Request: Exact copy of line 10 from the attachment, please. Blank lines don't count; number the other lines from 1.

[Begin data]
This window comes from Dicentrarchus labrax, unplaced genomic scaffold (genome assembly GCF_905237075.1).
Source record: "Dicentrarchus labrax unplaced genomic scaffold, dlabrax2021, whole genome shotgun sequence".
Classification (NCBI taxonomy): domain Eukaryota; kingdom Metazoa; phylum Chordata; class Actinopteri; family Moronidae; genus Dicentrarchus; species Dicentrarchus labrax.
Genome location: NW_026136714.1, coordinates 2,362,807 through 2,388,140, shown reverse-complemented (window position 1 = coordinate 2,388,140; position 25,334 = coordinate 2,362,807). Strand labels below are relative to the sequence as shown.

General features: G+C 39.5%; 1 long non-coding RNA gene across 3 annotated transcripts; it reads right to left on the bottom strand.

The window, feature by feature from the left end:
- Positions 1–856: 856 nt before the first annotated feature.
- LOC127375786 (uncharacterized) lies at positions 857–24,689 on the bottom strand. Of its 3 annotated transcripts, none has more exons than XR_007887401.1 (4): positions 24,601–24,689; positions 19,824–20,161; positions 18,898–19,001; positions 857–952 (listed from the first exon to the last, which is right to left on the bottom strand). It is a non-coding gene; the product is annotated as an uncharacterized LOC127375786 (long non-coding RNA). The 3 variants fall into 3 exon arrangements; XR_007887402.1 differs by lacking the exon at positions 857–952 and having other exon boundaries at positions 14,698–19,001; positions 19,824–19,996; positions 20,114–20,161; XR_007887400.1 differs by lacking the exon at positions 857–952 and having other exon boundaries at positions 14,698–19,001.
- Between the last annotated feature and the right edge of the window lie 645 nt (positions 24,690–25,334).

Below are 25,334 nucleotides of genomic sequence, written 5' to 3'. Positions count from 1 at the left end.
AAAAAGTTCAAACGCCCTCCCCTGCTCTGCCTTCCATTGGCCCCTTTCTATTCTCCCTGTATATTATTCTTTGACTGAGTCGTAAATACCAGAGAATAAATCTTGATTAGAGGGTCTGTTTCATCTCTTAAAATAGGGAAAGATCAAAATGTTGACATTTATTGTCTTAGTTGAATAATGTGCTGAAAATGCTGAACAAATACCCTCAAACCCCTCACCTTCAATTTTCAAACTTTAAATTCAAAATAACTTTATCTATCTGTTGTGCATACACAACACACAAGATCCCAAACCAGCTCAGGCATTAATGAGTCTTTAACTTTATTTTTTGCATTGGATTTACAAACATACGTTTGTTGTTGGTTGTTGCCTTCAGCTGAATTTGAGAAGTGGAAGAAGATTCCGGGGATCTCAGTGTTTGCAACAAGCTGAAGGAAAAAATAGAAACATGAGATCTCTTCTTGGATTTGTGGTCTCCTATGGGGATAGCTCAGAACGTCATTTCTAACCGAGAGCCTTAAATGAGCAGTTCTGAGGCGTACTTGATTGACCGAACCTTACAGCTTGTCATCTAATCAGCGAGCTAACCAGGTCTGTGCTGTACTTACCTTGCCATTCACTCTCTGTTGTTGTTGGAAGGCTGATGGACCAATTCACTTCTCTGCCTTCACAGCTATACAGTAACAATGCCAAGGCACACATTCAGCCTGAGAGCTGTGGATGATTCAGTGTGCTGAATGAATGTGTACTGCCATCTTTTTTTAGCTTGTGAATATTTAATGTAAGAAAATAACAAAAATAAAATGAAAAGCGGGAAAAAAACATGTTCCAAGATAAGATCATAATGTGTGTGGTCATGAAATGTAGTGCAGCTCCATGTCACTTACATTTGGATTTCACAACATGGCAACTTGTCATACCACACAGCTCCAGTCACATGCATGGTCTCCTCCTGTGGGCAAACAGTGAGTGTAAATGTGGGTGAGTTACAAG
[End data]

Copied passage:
Below are 25,334 nucleotides of genomic sequence, written 5' to 3'. Positions count from 1 at the left end.